City’s Department of Journalism is regarded as the pacemaker, with more than 5,000 former City students working as journalists and media professionals in the UK and internationally.
As students graduate into the fast-moving world of journalism, City remains with them. We have gathered unique memories, stories and lessons learned from former staff from City providing an insight into the department’s 40-year history.
Adrian Monck, head of the department of journalism (2005-09); head of communications at the World Economic Forum
What was your most memorable experience?
Getting the new masters programmes through and moving the journalism school into new premises were my proudest memories. To be honest, I get so much pride and enjoyment from seeing the work of City students in so many fields. Meeting grads in India, Chinese grads in Davos and also grads working for agencies in Africa, Latin America and Asia – so many.
What would you do differently?
I wish we could have done more to bring the Journalism, Law and Business Schools together. I still think there are real opportunities for City to make more of these three fantastic faculties.
I wish we’d been able to get more independence for the journalism school – I still don’t understand why journalism students have their fees set aside to subsidise other subject areas. If other subjects can’t get grant income or attract students it isn’t the job of hard-pressed journalism students to stick their hands in their pockets and make up the difference.
Who was your favourite lecturer/module?
So many great people, young and old, giving generously of their time, and doing it because they think journalism matters. God bless them all.
Harriett Gilbert, Founder and Director of MA Creative Writing (2004-2008); presents ‘A Good Read’ on Radio 4:
What have you learned from students during your time at City?
I’ve learned how to teach. In the first year that I taught there, there was a very good student, Becky Gardiner who is now the ‘Comment is Free’ editor at The Guardian. In every year I taught, there was one student who was respected by everyone, the one who everyone went to with their problems. I remember her taking me aside after a session I’d done with the class. She said: “Do you mind if I talk to you? You’re kind of ignoring a couple of the quiet students. You’re not paying much attention to them and they will never draw attention to themselves.” I thought she had enormous courage to say that to me, and thereafter I made a point of not just listening to the people who were shouting and making a lot of noise. After that, I would quite often say to my students: “What is it that’s not clear here? What do I need to teach you?” That’s what I learned. I learned that teaching isn’t just standing up and showing pupils what you know, it’s asking them what they want to find out.
What qualities made a student memorable to you?
A whole range of things: Sometimes just because they were the clown of the year; sometimes because they were just funny; sometimes because they were just brilliant; sometimes because they had a lot of problems and overcame them – the ones who really found things very difficult and then gradually thought: “Good heavens, something has happened over this nine months, I’ve definitely cracked it.”
How have you amended teaching your subject as journalism has evolved?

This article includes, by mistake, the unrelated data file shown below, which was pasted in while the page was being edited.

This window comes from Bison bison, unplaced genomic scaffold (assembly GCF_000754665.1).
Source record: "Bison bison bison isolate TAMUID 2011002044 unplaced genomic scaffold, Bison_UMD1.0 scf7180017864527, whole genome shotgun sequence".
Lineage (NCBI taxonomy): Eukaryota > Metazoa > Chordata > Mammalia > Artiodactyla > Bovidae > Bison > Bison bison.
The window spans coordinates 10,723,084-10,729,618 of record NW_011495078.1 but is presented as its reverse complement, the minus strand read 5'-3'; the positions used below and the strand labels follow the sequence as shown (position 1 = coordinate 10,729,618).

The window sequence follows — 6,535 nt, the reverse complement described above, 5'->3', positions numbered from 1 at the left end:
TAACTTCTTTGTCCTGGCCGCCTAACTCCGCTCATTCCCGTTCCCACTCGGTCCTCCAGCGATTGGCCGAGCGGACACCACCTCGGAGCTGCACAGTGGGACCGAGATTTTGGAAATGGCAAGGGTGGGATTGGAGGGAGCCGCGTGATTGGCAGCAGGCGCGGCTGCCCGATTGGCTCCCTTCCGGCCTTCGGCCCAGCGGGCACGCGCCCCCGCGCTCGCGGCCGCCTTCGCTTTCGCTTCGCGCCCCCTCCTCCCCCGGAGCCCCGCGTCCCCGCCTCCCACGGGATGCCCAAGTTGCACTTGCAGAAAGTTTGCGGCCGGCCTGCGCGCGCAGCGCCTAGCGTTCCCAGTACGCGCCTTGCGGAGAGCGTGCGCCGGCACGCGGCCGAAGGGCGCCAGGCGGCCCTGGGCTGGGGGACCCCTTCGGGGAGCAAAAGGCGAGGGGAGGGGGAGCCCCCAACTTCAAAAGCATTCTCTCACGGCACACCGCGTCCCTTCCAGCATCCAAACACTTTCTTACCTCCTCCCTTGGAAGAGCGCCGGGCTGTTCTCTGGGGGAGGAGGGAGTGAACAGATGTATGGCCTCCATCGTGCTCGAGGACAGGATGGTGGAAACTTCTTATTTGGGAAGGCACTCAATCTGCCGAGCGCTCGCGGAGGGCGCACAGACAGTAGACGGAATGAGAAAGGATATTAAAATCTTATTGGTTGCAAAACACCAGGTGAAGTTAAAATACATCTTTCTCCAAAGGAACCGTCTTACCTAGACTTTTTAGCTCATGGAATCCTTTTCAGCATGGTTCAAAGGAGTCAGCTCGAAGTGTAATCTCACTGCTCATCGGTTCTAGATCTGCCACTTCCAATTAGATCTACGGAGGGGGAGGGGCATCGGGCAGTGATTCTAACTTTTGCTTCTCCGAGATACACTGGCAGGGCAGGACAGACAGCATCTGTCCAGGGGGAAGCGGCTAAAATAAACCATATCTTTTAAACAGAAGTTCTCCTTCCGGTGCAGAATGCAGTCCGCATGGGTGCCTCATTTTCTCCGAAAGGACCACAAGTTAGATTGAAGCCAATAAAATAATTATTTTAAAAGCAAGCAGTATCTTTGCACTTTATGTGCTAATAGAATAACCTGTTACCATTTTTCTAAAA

The truth is, I possibly didn’t adapt enough. I used to fight to teach people how to write. When you’re creating XCity, for example, people used to get so carried away with the design and the look, and I’d say: “But there are words! This stuff isn’t just for filling up space, the words matter!” In a way, this is a despairing cry, because magazines more and more are dominated by design, and the internet is not a place for longform writing. It’s lent itself much more easily to shorter pieces. I suppose I was digging my heels in against the tide. That’s a mixed metaphor, but you know what I mean.
Could you tell me a funny experience from your time teaching at City?
Having a tutorial with a student, who will have to be nameless. He is now an award-winning journalist, but he was doing his end-of-year project on, of all things, people who have sex with animals. We were just sitting there having a debate about what activities actually constituted having sex, and I suddenly looked at us both and thought: “This is the most surreal thing. I cannot believe that I’m sitting here with this young guy chatting about having sex with animals.” But it was quite a serious piece, and he wrote a good project on it, but it was surreal.
Heather Purdey, director of MA International Journalism (1996-2011); Director at Colne Radio, Essex
What interesting/influential people did you meet?
Without a doubt, the talented and interesting students who came on my course. During my 15 years there, I met hundreds of journalists from all over the world – all of whom brought different perspectives about journalism. It was a cauldron of ideas, and an experience I shall always value.
What would you do differently if you could re-live teaching at City?
Well, I probably wouldn’t have worked quite so hard! Seriously though, it would have been good to have been able to obtain more bursaries for journalists from outside Europe to come on to the masters in journalism course. Over the years I taught at City, the proportion of students on my course from non-EU countries went down, and I always thought that was a pity as they often had a different perspective on how journalism is practised.
Do you have a funny experience while teaching at City?
I certainly had some moments that were great fun, such as helping to develop journalism education programmes at universities in Jordan and Vietnam and celebrating with students after a successful production fortnight.
Come back tomorrow to hear ex-students reflect on their City days.